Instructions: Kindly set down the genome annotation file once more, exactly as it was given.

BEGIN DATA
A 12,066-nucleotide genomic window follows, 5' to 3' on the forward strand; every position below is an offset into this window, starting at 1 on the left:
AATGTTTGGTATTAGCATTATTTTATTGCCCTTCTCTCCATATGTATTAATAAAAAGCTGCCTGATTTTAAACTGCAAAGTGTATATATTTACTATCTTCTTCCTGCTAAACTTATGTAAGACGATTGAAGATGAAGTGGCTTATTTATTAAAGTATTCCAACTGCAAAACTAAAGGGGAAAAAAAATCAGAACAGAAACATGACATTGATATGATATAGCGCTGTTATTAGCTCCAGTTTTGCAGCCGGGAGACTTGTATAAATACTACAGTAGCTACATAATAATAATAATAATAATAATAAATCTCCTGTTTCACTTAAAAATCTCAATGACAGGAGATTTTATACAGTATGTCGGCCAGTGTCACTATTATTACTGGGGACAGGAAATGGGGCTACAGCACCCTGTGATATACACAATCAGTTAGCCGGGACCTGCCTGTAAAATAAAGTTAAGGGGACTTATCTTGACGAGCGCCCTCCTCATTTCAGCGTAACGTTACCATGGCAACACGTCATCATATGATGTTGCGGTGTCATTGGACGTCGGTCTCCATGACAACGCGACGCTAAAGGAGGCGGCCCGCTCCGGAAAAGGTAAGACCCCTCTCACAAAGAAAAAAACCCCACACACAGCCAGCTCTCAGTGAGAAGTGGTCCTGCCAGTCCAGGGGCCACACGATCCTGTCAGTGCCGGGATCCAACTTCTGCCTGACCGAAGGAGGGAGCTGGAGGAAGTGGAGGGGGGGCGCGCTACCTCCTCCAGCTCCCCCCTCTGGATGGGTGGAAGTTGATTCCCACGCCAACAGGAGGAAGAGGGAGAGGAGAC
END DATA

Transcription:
A 12,066-nucleotide genomic window follows, 5' to 3' on the forward strand; every position below is an offset into this window, starting at 1 on the left:
AATGTTTGGTATTAGCATTATTTTATTGCCCTTCTCTCCATATGTATTAATAAAAAGCTGCCTGATTTTAAACTGCAAAGTGTATATATTTACTATCTTCTTCCTGCTAAACTTATGTAAGACGATTGAAGATGAAGTGGCTTATTTATTAAAGTATTCCAACTGCAAAACTAAAGGGGAAAAAAAATCAGAACAGAAACATGACATTGATATGATATAGCGCTGTTATTAGCTCCAGTTTTGCAGCCGGGAGACTTGTATAAATACTACAGTAGCTACATAATAATAATAATAATAATAATAAATCTCCTGTTTCACTTAAAAATCTCAATGACAGGAGATTTTATACAGTATGTCGGCCAGTGTCACTATTATTACTGGGGACAGGAAATGGGGCTACAGCACCCTGTGATATACACAATCAGTTAGCCGGGACCTGCCTGTAAAATAAAGTTAAGGGGACTTATCTTGACGAGCGCCCTCCTCATTTCAGCGTAACGTTACCATGGCAACACGTCATCATATGATGTTGCGGTGTCATTGGACGTCGGTCTCCATGACAACGCGACGCTAAAGGAGGCGGCCCGCTCCGGAAAAGGTAAGACCCCTCTCACAAAGAAAAAAACCCCACACACAGCCAGCTCTCAGTGAGAAGTGGTCCTGCCAGTCCAGGGGCCACACGATCCTGTCAGTGCCGGGATCCAACTTCTGCCTGACCGAAGGAGGGAGCTGGAGGAAGTGGAGGGGGGGCGCGCTACCTCCTCCAGCTCCCCCCTCTGGATGGGTGGAAGTTGATTCCCACGCCAACAGGAGGAAGAGGGAGAGGAGAC